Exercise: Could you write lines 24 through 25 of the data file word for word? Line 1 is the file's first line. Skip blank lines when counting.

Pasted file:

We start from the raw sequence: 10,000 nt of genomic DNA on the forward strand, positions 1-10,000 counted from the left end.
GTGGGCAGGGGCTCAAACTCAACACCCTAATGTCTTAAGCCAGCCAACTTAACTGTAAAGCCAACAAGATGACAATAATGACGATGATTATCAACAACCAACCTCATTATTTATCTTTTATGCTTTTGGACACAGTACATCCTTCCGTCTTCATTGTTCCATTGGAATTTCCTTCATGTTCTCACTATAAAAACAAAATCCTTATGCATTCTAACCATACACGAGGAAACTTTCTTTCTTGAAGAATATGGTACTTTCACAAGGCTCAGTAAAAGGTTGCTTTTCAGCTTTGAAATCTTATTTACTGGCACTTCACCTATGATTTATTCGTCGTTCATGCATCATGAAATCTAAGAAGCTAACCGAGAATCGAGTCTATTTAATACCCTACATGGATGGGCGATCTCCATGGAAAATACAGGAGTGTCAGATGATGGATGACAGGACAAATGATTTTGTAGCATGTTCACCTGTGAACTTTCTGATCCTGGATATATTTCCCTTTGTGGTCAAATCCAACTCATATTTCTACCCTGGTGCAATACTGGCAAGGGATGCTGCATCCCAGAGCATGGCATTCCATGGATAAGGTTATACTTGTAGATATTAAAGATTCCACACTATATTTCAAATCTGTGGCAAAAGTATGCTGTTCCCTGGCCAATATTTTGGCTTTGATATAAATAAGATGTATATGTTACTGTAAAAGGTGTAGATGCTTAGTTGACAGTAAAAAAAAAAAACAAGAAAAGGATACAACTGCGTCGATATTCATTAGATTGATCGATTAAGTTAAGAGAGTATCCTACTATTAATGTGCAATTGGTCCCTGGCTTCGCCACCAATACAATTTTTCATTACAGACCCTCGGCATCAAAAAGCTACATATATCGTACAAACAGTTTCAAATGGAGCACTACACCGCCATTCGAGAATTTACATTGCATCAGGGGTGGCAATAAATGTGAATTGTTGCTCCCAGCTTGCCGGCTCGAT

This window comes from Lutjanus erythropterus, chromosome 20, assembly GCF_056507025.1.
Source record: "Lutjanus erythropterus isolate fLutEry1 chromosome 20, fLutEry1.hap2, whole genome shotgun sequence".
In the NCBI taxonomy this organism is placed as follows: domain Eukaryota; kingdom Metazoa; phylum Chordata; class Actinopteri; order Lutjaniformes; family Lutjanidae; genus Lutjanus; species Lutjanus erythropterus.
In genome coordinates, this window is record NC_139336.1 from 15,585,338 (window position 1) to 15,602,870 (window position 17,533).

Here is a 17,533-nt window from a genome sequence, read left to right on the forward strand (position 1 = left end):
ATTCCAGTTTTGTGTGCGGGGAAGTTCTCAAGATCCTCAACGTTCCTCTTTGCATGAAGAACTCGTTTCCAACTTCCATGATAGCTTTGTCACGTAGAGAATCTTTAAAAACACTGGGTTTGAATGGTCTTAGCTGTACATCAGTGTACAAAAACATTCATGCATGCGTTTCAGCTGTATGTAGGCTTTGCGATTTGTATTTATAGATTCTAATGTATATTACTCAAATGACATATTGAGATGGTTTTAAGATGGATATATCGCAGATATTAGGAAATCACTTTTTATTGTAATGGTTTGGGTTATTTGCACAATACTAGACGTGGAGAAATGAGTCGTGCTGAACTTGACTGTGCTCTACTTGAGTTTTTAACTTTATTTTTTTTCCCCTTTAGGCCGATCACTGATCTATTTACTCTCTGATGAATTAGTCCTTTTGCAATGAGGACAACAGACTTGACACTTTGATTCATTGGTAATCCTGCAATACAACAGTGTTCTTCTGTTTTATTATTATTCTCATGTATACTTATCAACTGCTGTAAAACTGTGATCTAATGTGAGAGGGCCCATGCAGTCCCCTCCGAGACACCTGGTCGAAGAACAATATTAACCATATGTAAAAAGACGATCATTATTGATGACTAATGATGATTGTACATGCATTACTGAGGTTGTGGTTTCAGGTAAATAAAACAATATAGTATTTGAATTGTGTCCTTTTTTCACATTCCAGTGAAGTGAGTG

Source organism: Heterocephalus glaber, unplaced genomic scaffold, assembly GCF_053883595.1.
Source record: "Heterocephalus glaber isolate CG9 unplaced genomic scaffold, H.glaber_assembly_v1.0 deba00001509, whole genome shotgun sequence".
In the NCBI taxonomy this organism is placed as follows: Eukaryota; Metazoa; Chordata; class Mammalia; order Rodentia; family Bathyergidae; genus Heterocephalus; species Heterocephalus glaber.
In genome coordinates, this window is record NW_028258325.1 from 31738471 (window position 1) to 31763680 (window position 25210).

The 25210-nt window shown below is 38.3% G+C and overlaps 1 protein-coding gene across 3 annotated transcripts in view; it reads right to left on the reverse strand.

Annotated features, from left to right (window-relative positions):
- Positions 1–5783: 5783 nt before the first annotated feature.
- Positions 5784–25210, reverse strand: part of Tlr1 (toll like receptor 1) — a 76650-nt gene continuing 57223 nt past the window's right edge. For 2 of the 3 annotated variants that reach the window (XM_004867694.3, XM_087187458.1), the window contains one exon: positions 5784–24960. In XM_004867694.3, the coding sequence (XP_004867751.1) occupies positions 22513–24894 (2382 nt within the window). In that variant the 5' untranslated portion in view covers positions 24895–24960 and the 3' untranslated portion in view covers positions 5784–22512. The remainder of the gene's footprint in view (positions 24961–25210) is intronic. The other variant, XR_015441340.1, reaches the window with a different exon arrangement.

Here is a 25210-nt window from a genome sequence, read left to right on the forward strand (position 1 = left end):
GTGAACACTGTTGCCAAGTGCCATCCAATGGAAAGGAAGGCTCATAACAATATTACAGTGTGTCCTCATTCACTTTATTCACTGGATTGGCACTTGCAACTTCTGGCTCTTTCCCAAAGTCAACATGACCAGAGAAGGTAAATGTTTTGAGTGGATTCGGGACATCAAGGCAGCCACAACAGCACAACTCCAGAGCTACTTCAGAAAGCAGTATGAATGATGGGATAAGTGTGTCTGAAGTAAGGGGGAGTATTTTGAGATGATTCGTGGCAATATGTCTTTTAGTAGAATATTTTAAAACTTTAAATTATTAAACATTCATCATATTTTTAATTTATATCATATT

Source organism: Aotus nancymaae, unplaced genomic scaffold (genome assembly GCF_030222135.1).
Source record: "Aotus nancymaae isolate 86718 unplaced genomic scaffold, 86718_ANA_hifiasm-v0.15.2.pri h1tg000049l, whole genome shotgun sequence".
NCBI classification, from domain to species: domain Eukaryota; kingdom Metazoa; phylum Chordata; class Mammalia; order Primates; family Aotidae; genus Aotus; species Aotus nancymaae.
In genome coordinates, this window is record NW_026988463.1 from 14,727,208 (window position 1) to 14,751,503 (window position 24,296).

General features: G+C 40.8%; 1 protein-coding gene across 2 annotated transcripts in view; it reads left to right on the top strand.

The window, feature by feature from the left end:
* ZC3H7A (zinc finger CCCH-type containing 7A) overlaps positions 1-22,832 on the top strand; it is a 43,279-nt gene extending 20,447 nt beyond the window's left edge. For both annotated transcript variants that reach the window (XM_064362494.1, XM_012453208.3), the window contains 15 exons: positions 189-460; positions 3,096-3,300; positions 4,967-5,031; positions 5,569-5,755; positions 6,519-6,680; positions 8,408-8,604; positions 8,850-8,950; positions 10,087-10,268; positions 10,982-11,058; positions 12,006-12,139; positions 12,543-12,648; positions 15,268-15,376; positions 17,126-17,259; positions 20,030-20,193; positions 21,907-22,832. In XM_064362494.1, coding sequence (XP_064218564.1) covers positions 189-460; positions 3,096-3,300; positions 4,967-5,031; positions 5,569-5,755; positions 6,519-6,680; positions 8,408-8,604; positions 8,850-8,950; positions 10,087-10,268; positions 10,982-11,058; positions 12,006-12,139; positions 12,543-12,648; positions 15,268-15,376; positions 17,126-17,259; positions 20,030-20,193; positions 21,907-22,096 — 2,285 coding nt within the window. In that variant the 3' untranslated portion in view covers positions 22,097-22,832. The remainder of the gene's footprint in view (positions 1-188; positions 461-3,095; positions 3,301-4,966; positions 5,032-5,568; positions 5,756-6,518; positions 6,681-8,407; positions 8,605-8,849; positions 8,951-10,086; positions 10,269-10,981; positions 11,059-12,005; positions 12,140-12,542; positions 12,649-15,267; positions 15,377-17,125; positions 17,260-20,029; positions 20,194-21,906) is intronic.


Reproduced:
The window, feature by feature from the left end:
* ZC3H7A (zinc finger CCCH-type containing 7A) overlaps positions 1-22,832 on the top strand; it is a 43,279-nt gene extending 20,447 nt beyond the window's left edge. For both annotated transcript variants that reach the window (XM_064362494.1, XM_012453208.3), the window contains 15 exons: positions 189-460; positions 3,096-3,300; positions 4,967-5,031; positions 5,569-5,755; positions 6,519-6,680; positions 8,408-8,604; positions 8,850-8,950; positions 10,087-10,268; positions 10,982-11,058; positions 12,006-12,139; positions 12,543-12,648; positions 15,268-15,376; positions 17,126-17,259; positions 20,030-20,193; positions 21,907-22,832. In XM_064362494.1, coding sequence (XP_064218564.1) covers positions 189-460; positions 3,096-3,300; positions 4,967-5,031; positions 5,569-5,755; positions 6,519-6,680; positions 8,408-8,604; positions 8,850-8,950; positions 10,087-10,268; positions 10,982-11,058; positions 12,006-12,139; positions 12,543-12,648; positions 15,268-15,376; positions 17,126-17,259; positions 20,030-20,193; positions 21,907-22,096 — 2,285 coding nt within the window. In that variant the 3' untranslated portion in view covers positions 22,097-22,832. The remainder of the gene's footprint in view (positions 1-188; positions 461-3,095; positions 3,301-4,966; positions 5,032-5,568; positions 5,756-6,518; positions 6,681-8,407; positions 8,605-8,849; positions 8,951-10,086; positions 10,269-10,981; positions 11,059-12,005; positions 12,140-12,542; positions 12,649-15,267; positions 15,377-17,125; positions 17,260-20,029; positions 20,194-21,906) is intronic.